In her closing argument in the Michael Dunn murder trial, prosecutor Erin Wolkfson said “Jordan Davis never had a chance.” She was partially right. Dunn fired 10 bullets at point blank range into the red Dodge Durango on that fateful November Friday afternoon in 2012. But truthfully, none of the teens really stood a chance. They were arguing over “that rap music crap.” The other teens got lucky and escaped unharmed, but Jordan Davis was hit by 3 bullets. When the gunfire ended, Jordan Davis lay dead in the SUV; Dunn, on the other hand, left the scene guns blazing. He and his fiancé headed to their Jacksonville hotel room where they ordered pizza, walked their dog, had a few cocktails and went to sleep. He never called the police.

That Dunn never called the police should have foreshadowed the Davis verdict for me, but truthfully at first, it didn’t. Looking at it logistically, of course Michael Dunn would be found guilty of the murder of Jordan Davis. How could he not? Dunn blew away someone’s child at pointblank range in broad daylight. Sure, he’d claimed self-defense, but to me, a Black woman, his words and the evidence just didn’t support that.

But as the deliberations continued and Thursday came and went and so did Friday, I began to think: Michael Dunn didn’t think seriously enough of his own actions to call the police! It was like he shot road kill. He kept going about his day: He told his fiancé he shot up a car full of Black kids, had a drink or two, walked his dog and went to sleep. That played over and over in my head. If one man could think its ok to gun down a Black kid and go about his business, it was possible, no, make that likely, that other people could think that way too.

As Saturday drew on, I knew that something was amiss. When I heard the jury questions, I knew some person (or persons) was absolutely convinced that Dunn did have a right to shoot Jordan Davis. And why wouldn’t they? You have four White men, four White women, one Asian woman, two Black women and a Hispanic male and each of their perceptions and racial biases to take into consideration. That’s when I took to Twitter with my legal hat on and forecasted my prediction in 140 characters or less: “These latest jury ?s lead me to think verdict>self defense against ‪#JordanDavis and NO self defense against the other teens HOPE I'M WRONG!”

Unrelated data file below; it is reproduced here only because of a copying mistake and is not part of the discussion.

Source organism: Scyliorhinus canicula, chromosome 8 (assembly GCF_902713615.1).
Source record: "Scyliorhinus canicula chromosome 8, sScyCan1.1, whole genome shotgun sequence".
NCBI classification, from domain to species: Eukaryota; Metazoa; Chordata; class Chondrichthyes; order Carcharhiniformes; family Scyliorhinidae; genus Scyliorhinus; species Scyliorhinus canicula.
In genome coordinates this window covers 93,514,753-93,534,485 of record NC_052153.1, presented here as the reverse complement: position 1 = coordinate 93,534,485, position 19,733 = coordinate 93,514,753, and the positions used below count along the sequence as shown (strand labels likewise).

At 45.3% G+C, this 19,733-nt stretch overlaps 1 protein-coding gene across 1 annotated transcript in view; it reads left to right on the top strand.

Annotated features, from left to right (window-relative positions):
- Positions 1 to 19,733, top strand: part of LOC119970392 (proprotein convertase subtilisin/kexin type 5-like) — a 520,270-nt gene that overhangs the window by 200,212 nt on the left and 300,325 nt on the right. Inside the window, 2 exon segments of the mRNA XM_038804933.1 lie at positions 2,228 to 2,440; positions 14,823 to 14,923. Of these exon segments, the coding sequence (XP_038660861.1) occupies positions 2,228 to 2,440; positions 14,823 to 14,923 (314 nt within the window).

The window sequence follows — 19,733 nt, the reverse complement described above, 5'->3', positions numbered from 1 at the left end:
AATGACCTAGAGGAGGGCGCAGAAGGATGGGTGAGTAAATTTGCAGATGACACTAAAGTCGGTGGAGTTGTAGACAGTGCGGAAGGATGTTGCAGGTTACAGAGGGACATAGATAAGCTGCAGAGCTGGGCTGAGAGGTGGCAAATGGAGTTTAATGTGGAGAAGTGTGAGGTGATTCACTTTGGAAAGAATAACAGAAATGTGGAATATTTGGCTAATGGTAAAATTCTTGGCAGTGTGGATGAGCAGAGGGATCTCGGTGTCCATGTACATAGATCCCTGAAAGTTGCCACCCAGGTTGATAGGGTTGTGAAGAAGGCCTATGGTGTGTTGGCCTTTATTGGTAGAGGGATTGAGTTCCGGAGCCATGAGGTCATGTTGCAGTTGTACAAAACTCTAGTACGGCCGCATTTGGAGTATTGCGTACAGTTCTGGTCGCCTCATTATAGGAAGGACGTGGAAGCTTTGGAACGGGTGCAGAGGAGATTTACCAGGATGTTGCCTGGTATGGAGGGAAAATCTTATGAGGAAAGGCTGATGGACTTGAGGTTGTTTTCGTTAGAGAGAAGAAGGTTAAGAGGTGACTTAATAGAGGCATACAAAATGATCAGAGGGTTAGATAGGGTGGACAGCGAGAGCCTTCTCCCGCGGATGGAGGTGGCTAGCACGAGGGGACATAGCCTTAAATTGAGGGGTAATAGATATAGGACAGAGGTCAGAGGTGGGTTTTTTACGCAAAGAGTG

Unfortunately, I was right. If each of those non White jurors put themselves in the shoes of Michael Dunn, what would they have done at that moment? Apparently, at least one juror felt strongly that he or she would have done the exact same thing. Some people mistakenly believe we live in a post-racial society. The fact that we have a Black president is now supposed to be the great equalizer and all of the racial stereotypes, vile hatred and intolerances have disappeared because of a man named Barack Obama—and, thus, the actions of a George Zimmerman or Michael Dunn aren’t racially motivated.